Article | April 27, 2020

The world began its course to become a digital open book after the internet came into existence. With almost everything available for purchase, the internet has brought the world to the buyer's doorstep. With the purchase, comes the data, and with effective use of the data collected within a period, any industry can speculate the buyer’s journey and take compelling steps to attract the buyer. Looking at the facts, around 93% of purchases start with internet research. Intent data is the name of the collection of the behavioral signals that a user shows while purchasing anything. This data helps businesses be available at the right time and the right place to pitch their product to the customer who is already interested in buying what they are selling. Businesses can analyze these signals, accurately understand where the prospect is in its buying journey and can give a solution to the problem. With intent data, even financial institutions can up their game and generate greater ROI while accurately predicting the buyer’s position in its purchase journey, and provide the best value to attract him/her. With over terabytes of intent data available for use, financial institutions can use it to flourish in this pandemic hit economy, using fewer resources and marketing their services to ready to buy consumers. Since its inception, intent data is on the top priority of every marketer’s to-do list, with its usage in advertising campaigns, outreach campaigns, content creation, SEO, etc. This article covers how financial institutions can use intent data to their advantage, provide value to the user, and draw massive attention to their platform to reach their ultimate goal and generate more revenue. Before going further, let’s understand the basic concept of intent data and its type that comes into the use for financial institutions. WHAT IS INTENT DATA? Intent data refers to collecting information on online behavioral insights of internet users or prospects, allowing you to better focus on the audience that has more chances of buying your products or services. To put it simply, intent data will help you display your product or services to those already searching for it. For example, your financial department is facing challenges to keep the accounting on track, checking the organization’s financial status, etc. While, you look for the solutions online, you Google “best financial tool for in-house accounting.” Out of millions of search results, your search concludes with some of the top tools like Robotic Press Automation (RPA) in accounting kept aside. Now, your search would be more specific and according to the selected tools. Now, for comparing and selecting the best tools, you may Google- “How RPA keeps track on accounting?” “What is the ROI of RPA in accounting for small enterprises?” “What is the role of RPA in accounting?” And so on. Notice how your search query got specified after some informative searches. Imagine having the power of intent data of your customers and satisfying them with your content. Intent data helps you nurture a highly targeted audience and eventually convert them into your clients. When prospects face challenges, they search for the solution online. While providing the solution for any specific query, websites ask the prospects to accept their cookies. These cookies monitor their intent of searching and this data is then pushed to the marketers to mold their campaigns suited better for these targeted customers. Let’s look at how financial institutions can focus their campaigns on highly targeted prospects with types of intent data. TYPES/SOURCES OF INTENT DATA The types of intent data divide the vast information of intent into three types - first party, second party, and third party. First-party The data you now gather on known contacts and anonymous visitors is first-party intent data. It can also involve prospective website connections, newsletters, emails, and social media. You can use the first-party intent data to segment messages, build workflows, and get more leads. You can assist your marketing and sales team in determining how to approach and convert a prospect. Second-party Second-party data refers to data collected by another company. It is like gaining insights into your prospects from the shops they have visited earlier. The second-party intent data includes review websites and publishing networks. And all this information is voluntarily provided by the user. Sometimes, the user may also share the contact details and their business email id. Third-party While some systems only track a network of pages, third-party intent data is gathered from all across the web. In several cases, this intent data is extracted using one of 3 techniques: reverse IP lookup, Bidstream data from ad networks and widgets, and media exchange/publishing participants. Third-party intent data can show the user’s intent that is relevant to your campaign. STEPS TO BUILD GREATER ROI FROM INTENT DATA How can a financial institution decide whether a particular lead is worth its investment? Answer: By lead qualification. By segregating each lead into three types, you can decide whether the prospect is an active buyer or someone who wants some information over the web. It allows the marketing team to use their time efficiently and target the leads which are likely to convert. For significant ROI from intent data, financial institutions should gather intent data and segregate it into three types of B2B data- Fit data, Intent data, and Opportunity data. Fit data Fit data shows how well your product or services fit the need of the customers. Imagine if a financial institution provides loans on a low credit score, and a user searches for loans on a low credit score, we can call this collection of information as fit data. With this information, you can efficiently use your time and investment to target a specific prospect. This information collection may include the prospect’s age, sex, job level, job function, and the residing location. Fit data is generally the data that won’t change quickly. It may give you a right fit of prospects for your campaign but cannot tell you the right time or context of search intent. Opportunity data Opportunity data is event-based data on particular prospects. Suppose, you are a financial institution providing a car loan on reduced interest rates, and you come to know that a specific company is crediting bonus salary to its employees. If you market your car loan services to their employees, you can have more leads as you know they have a bonus salary in their account. This is called an opportunity data, which sometimes is also referred to as data scoops that give you information about favorable conditions for sale. As the name suggests, the opportunity data gives you the data of a perfect opportunity to market your services to targeted prospects. Intent data Intent data indicates that the time has come to engage with folks who actively express a desire to acquire a solution. When the intent data is integrated with other signals and a solid fit, the chances of conversion increase dramatically. It's helpful to know when there's movement at a company, but if you don't know who to connect with and don't have a phone number or email address for them, it's only informative. You need actionable data along with intent data to perform a perfect marketing campaign. COMMON USE OF INTENT DATA A Segment to sort out active prospects With the use of intent data, B2B marketers find companies actively looking for products or services they are serving. Intent data solutions provide segmentation tools that you can utilize to sort out active prospects that fit perfectly with your services. This segmentation tool can help you filter your prospect with an unlimited combination of the type of company, contact details, location, industry, and technology they use. Intent data for Account-Based Marketing Leading B2B marketers use intent data to drive their ABM campaigns as it naturally fits these campaigns. ABM and intent data are the two sides of the same coin, as ABM delivers results through specific account’s interest and intent data provides timely opportunities to initiate the contact. Integrating both helps you elevate your marketing reach. Intent Data for marketing campaign Optimization Integrated marketing strategies help financial institutions because marketers can pump useful insights to drive effective and relevant demands. The sales team of financial institutions get into the conversation with the buyer while having more information on their pain points and what solutions they are looking for, giving them an upper hand in exchange. SIGNIFICANT FINANCIAL MARKETING TREND Insight-driven marketing With the help of effective machine learning and artificial intelligence, insight-driven marketing helps financial institutions to offer financial assistance to the right fit of customers. Marketers can further collect the right type of customers that fits the services and not the other way around. Prospects with other financial needs can be routed to more appropriate services you offer. Awareness of the customer journey Intent data helps financial institutions optimize and understand the customer journey and correctly map customer interactions. It enables to influence the end-to-end experience of the customer. By having a perfect understanding of where the customer stands in the customer journey, financial institutions can market their services according to their needs. Increased personalization Intent data allows the marketers to look further into the minds of their prospects. It enables them to read the customers as an open book while segmenting them on their thought process. For example, which customer is more savings-oriented? Which one is planning for their retirement? With these insights, marketers can match the right customers to their services with the relevant type of marketing to compel the audience. TYPES OF MARKETING SIGNAL AVAILABLE Signals are the hints prospects resonate, showing financial institutions they are ready for being potential customers. These signals are everyday actions like Googling stuff they need orLike hard searching online, clicking on financial institution ads, applying for any loans, and paying off debts. Financial institutions can use these signals to run highly specific marketing campaigns. Let’s look into these marketing signals further. Most marketing signal falls into three major categories, such as: Behavior-based The behavior-based marketing signal includes hard searching like credit inquiries and online searches that signal intent to look for services. It may also include some minor changes that indicate future requirements like a change of residence or buying intent of large purchases like automobiles and real estate. Event-based Event-based marketing signals include automobile lease expiring, mortgage rate settings, or child passing the high school. These are the hints that indicate the prospect is going to have a requirement for your services. These signs show that the customer is about to have a significant financial shift, and financial institutions can use this opportunity to market their services. Predictive Predictive signals are passive hints that prospects show. It may not be as obvious as behavior-based, but it can set a boundary to your targeted customers. Some of the predictive marketing signals could have data of savings, debit consolidation, and mortgage refining. Predictive marketing signal can give low fidelity and can assure you the maximum coverage of your marketing campaign. CONCLUSION Using signals to attract and retain consumers is an effective component of a well-thought-out marketing strategy. Moving to a signals-based strategy, on the other hand, does not have to be a huge overhaul of your current procedures. Continue to use your tried-and-true strategy, but experiment with new ways of analyzing and responding to signals. Worried about how much money you'll need to set aside to fund the signal-based marketing strategies? You can assess the ROI of the marketing strategy before expanding your program if you start with a scalable service with no commitments. Traditional signals continue to be relevant and form the basis for customer-focused marketing. Combining them with potentially powerful signals that indicate purchase intent will enable proactive communication and elevate financial marketing initiatives to the next level.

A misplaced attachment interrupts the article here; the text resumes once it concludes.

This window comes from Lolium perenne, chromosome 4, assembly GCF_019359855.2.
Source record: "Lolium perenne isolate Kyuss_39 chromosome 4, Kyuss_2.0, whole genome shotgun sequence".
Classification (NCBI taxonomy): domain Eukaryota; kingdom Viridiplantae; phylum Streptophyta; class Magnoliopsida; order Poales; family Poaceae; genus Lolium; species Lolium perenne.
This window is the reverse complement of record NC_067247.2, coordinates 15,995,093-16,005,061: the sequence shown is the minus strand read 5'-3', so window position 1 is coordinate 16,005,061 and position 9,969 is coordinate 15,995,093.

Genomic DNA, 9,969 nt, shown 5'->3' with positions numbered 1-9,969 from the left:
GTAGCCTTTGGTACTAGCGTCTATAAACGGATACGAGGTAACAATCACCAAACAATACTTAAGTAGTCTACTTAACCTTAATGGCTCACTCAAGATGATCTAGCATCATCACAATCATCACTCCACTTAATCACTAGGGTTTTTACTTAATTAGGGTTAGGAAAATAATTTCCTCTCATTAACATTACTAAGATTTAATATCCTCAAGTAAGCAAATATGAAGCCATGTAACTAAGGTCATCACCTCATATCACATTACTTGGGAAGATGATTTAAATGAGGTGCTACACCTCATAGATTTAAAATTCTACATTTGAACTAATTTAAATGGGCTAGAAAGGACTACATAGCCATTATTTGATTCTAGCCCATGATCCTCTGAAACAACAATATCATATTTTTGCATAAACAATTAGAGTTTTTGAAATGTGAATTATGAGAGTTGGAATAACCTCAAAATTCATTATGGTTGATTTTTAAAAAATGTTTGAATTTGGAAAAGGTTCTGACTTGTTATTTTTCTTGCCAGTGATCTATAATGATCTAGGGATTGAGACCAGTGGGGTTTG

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How Lending-as-a-Service Can Impact Small Businesses in Need

Article | April 27, 2020

One of the brutal facts of the COVID-19 outbreak is that it will be difficult for small businesses to survive. The self-distancing and shelter-in-place orders, while temporary, are taxing for already cash-strapped merchants. Adding to the hardship, small businesses may find it especially difficult to get a much-needed loan from their local bank or credit union since many have closed physical branches to encourage social distancing. And while banks offer many services online, only 1% are capable of extending a loan digitally.

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Covid-19 and the rush to Digital banks

Article | April 27, 2020

Umberto Eco once wrote “Everything is repeated, in a circle. History is a master because it teaches us that it doesn't exist. It's the permutations that matter.” In addition to the effects on the supply and demand side, COVID-19 has jolted financial markets across the globe as oil, bond yields, and equity prices fall, and trillions of dollars, across all asset classes seek safety. As we career towards another global financial crisis, which banks have learnt the hard lessons of 2008?

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Spotlight

Wall Street Ren

The Wall Street Ren is a leading nonprofit, independent, nonpartisan organization of Chinese American leaders in finance, business and economic. Our mission is to provide an open forum for the promotion of sound capital market standards and practices. Each member has achieved positions of leadership on Wall Street in a broad range of professions. As a financial market leader, we has cultivated relations with China, advocated for opening the country’s financial markets and encouraged its integration into the global financial community .